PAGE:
For the internal components though, you find different situations. It is well known to look at the CPU for power differences. Most CPUs have known power draws, though the draw at any given time is based on load, and modern CPUs have many power savings features for when there is not a heavy load. Server CPUs often vary from 45 to 120 watts, however performance can vary with this power consumption. Sometimes the choice can be pretty easy to judge. Say a server is needed with the performance capabilities of two Nehalem CPUs at 2.26 GHZ. This could be met by either two E5520 CPUs at 160 watts or two L5520 CPUs at 120 watts. The L5520 CPUs will likely cost a little more but with almost 1KW savings per day with the same performance.
On a basic server system today, server processors consume the most power, followed by memory, then disks or PCI slots, the motherboard, and lastly the fan and networking interconnects.

For example say specifications require a dual cpu system with 24G RAM. With a Nehalem architecture the RAM could be configured at least 3 different ways; 12x2, 6x4, and 12x2. Further the RAM can be a mix UDIMMs and RDIMMs as well as single, dual, and quad ranked. These configurations are hard enough to work out just to get a working system but there can be a huge difference in the power consumption based on the RAM configured, worse even the manufacture of the RAM. It is pretty easy to configure two seemingly identical systems of the same make and model with different RAM configurations such that one draws nearly twice the power of the other. Some server manufacturers give some web based tools to give an indication of how much power is required for a given configuration. Generally more ranks on the DIMM the more power efficient, also use higher density DIMMs for overall system.

This savings will be slightly more than doubled at the meter. For every watt saved in the computer, the average data center saves an additional:
  • 0.04W in power distribution
  • 0.14W in UPS
  • 1.07W in cooling
  • 0.10W in building transformer and switch gear
The savings could be much more significant than just the electric cost. It is common to fit 40 1U servers or 64 blade servers to a rack. Even with just modest changes a savings of 100 watts per server is possible, which is easily achieved with combination of CPU and RAM arrangement. With 64 blades per rack this comes to 6.4KW. This could be the difference between the infrastructure being able to support the servers and needing to upgrade the power distribution, UPS, and cooling in the data center.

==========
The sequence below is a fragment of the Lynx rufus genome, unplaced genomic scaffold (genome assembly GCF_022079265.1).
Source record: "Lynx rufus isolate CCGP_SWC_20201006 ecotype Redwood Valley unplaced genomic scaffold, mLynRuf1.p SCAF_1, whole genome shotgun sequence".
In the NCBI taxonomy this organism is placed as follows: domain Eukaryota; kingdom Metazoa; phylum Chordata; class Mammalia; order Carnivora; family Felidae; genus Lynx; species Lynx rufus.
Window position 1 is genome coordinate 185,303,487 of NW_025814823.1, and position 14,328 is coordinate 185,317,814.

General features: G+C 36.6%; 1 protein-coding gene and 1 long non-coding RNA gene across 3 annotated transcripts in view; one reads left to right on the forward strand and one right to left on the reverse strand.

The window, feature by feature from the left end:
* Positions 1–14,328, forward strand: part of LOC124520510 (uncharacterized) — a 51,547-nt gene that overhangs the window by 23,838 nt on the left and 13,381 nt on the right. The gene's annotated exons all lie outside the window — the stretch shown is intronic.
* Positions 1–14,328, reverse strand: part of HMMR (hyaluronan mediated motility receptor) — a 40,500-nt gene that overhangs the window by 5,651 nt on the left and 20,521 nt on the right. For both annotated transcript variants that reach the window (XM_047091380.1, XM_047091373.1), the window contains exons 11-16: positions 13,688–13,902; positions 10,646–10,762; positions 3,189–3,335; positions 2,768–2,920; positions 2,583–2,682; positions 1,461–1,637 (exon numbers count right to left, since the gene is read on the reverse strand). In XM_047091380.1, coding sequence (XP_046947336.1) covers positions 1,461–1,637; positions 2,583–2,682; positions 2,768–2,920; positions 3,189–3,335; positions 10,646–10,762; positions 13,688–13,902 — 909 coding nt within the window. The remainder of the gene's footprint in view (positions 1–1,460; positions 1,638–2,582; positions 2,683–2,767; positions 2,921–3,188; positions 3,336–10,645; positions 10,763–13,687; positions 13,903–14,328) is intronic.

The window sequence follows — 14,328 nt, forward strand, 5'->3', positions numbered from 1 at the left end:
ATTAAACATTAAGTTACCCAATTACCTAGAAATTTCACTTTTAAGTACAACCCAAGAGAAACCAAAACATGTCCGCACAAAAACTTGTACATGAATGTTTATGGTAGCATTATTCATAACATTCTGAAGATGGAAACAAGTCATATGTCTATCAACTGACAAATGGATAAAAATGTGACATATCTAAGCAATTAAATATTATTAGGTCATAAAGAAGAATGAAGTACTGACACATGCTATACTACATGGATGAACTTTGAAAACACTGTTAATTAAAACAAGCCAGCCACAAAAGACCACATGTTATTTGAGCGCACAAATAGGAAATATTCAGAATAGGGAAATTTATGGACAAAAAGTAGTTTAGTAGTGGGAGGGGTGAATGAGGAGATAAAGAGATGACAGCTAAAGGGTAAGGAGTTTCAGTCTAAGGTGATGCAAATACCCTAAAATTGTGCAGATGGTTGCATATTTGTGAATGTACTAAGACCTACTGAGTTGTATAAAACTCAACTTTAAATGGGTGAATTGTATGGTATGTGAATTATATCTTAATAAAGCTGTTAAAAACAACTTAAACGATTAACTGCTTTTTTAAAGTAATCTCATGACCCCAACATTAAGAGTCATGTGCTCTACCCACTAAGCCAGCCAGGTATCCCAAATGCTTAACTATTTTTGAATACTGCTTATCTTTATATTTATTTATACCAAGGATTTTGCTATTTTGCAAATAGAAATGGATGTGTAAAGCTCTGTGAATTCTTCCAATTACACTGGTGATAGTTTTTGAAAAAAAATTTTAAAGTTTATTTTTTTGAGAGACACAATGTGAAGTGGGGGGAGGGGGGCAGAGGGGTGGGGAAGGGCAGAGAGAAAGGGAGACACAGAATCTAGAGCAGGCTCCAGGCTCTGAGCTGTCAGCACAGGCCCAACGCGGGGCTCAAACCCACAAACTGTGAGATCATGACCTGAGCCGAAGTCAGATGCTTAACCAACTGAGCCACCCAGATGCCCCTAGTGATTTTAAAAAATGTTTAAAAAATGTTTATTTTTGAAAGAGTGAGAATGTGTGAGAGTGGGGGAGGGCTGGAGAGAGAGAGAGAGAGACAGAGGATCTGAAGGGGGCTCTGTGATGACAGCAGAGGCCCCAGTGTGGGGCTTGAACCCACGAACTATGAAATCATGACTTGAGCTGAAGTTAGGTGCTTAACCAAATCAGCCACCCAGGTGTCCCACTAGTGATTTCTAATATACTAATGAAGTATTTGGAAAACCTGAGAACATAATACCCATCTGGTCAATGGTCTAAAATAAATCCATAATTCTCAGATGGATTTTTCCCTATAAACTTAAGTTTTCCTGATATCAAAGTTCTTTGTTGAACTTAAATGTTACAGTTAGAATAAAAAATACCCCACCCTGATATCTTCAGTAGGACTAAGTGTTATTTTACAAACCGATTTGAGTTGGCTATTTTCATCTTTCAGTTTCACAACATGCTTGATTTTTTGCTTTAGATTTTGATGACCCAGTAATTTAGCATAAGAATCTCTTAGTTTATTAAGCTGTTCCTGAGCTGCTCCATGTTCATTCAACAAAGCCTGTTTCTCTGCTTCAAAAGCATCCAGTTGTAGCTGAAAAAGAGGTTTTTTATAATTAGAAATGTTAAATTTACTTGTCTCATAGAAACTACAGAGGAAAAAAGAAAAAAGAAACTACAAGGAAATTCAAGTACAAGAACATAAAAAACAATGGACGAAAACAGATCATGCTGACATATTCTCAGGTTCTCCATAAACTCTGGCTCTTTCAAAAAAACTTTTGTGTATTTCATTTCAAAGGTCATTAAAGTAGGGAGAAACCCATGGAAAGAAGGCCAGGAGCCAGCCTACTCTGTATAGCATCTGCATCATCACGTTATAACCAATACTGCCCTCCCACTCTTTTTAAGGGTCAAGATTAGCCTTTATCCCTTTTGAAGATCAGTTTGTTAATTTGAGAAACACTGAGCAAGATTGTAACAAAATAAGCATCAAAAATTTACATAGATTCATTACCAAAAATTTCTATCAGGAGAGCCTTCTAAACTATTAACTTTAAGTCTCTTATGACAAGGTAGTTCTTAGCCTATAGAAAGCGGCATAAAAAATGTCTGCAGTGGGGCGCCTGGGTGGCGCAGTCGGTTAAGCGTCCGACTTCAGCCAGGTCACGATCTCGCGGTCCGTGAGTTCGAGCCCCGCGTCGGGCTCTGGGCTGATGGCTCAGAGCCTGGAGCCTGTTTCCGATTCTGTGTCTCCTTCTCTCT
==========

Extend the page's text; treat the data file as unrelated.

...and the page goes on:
The hardware used for virtualization, local clouds, and compute intensive environments are taking an increasingly large portion of the data center power budget. The configuration of servers for these systems have to balance initial cost, licensing, support and now power use. The SPECpower_ssj2008 benchmark can be used to assist though the systems are often not optimally configured for virtualization or GRID work. What is needed is a merger of SPECpower and the (currently unfinished) SPECvirtualization and/or SPECmpi2007.
Anandtech has an excellent article on server performance to power.

Monday, November 23, 2009

Data center power

A recent study by Lawrence Berkeley National Lab, Self-benchmarking Guide for Data Center Energy Performance, revealed that in a typical data center installation, an average of 33 percent of total power goes to IT equipment. The rest is consumed by cooling (50%), the power system (9%), and lighting (8%). The most efficient data centers can achieve 80% power utilization for IT equipment. This measurement, however, does not take into account the efficiency of the computer systems at doing the desired work; only the ratio of electric power for computers vs. power for support equipment.

The real goal is to do the same or more electronic work using less power. Many data centers have expanded to the point where there just isn’t enough power or cooling to allow new projects. Expanding data center power and cooling infrastructure can be very costly, and will only result in increased annual costs. Spending the money to make the center more efficient solves the same problem and reduces expenses while setting the data center on the GreenIT path.

The simplest and most direct way to reduce power consumption in a data center is to reduce the power used by the equipment. In the average data center, for every watt reduced on direct electronic equipment (computers, network equipment, and storage), at least one more watt will be saved on the facility side (HVA/C , UPS, power distribution). Further, in the average data center this equipment is already at or near capacity. Therefore the most direct path to savings is in reducing the IT equipment power needs with such methods as consolidation, virtualization, use of larger disks in storage systems, etc. Efforts spend on infrastructure without corresponding IT effort is wasted, as any savings will eventually be re-absorbed by continued wasteful IT side growth.

Successful efforts must include both Facility and IT systems. This is the crux of the problem as these two groups generally have little to do with each other with very different goals and needs. Facilities often has the electric costs and infrastructure maintenance costs, with goals like reduce electric bill, maintain data center temperature and power. IT usually doesn’t have the electric costs for the computers it maintains, and has goals such as maintain up time, reduce equipment and IT maintenance costs. None of these goals are in opposition but the two groups do not likely talk to each other and many of their terms sound like a different language to each other.